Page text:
A shadow economy controls all of the systems of monetary influence in the world. This system derives value from sharing wealth, in the form of information. It is the economy of words, metered by our attention.
This economic system has the largest and most complex trading floor ever designed by mankind: the public commons. It regenerates in direct proportion to the number of people connected to it, which has no apparent limit.
We are limited by our ability to transform this wealth. Which is to say, the human mind has cognitive bounds, and can only process so much information at once. That is why the average number of words in a sentence is around 16, and the average number of overall characters is around 160. A German man once did that math, and wrote 160 characters into his global standard for mobile text messaging (GSM).
Twitter has a limit of 140 characters, in order to include the identity of the sender in each text message. This constraint has created a marketplace of ideas that may only be expressed in a short format of words, symbols, and hypertext links.
Currency in this system may or may not be persistent; what is written now is not guaranteed to grow in relevance over time. This currency is measured not only in numbers (follower count, mentions, click-throughs), but also influence and authority. In other words, it matters less how large your audience, but rather who is reading.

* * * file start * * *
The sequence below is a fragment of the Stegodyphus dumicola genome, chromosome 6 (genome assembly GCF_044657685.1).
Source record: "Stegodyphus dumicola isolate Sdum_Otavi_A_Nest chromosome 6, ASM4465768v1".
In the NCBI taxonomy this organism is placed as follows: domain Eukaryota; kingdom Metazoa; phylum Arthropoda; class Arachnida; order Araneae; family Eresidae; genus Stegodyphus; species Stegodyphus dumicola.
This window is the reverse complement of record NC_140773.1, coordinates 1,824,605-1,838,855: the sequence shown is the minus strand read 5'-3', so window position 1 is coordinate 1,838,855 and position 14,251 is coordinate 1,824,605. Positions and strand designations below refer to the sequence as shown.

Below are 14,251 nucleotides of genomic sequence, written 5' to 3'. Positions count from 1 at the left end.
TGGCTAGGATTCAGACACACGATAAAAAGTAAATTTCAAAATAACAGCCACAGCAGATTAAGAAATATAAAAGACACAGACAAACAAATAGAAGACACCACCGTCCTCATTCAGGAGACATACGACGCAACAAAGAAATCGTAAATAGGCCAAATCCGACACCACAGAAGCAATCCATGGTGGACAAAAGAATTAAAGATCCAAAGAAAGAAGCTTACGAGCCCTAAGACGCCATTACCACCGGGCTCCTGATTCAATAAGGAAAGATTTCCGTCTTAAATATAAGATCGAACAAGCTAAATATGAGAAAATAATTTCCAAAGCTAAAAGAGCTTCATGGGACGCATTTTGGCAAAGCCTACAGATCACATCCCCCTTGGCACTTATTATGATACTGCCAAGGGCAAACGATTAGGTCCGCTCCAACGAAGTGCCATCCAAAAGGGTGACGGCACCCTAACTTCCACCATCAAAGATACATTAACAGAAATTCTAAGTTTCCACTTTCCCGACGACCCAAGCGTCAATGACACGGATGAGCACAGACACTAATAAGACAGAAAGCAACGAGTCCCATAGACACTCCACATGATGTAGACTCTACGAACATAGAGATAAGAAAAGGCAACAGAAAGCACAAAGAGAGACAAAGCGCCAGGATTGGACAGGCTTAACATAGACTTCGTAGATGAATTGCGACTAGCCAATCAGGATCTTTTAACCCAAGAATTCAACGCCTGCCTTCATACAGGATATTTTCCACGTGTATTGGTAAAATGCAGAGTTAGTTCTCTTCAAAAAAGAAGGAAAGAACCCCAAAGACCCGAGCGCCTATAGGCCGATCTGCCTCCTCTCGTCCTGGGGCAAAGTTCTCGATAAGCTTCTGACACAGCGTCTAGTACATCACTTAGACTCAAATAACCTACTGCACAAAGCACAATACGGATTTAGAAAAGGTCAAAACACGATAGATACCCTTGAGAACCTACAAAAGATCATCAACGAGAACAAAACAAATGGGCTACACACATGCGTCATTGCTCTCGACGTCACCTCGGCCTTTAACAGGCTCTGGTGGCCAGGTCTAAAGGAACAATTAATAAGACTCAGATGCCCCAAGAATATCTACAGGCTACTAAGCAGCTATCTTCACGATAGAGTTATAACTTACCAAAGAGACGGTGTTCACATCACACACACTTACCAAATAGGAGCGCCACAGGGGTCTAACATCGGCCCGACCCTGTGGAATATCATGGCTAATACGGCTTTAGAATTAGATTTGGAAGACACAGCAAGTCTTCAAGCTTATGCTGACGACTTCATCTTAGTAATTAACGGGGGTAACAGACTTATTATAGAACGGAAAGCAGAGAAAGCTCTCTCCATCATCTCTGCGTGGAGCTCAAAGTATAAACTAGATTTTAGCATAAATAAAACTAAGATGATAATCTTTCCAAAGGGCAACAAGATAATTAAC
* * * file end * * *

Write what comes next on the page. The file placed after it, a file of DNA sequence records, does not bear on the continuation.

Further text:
With Twitter we are each reporters, breaking the news of our daily lives. Individual messages may be profound or mundane, but taken in aggregate the public sentiment can be a powerful economic indicator.
Each voice has a distinct value depending on context. In the case of text donations to Haiti we have seen how valuable the space of one sentence can be.
As part of the Declaration of Amsterdam at the Worldwide Congress on Information Technology, we must to bring this “text-messaging Internet” to the places where literacy and commerce are most needed.
We literati are the gifted few in society with the responsibility to propagate access, extend the public commons, annotate, curate, analyze, and add value to it. Let us take information technology and enable electronic communities to form in the most desperate places on earth.
Give a voice to every man, woman, and child on earth. Then listen for the tweet heard ’round the world.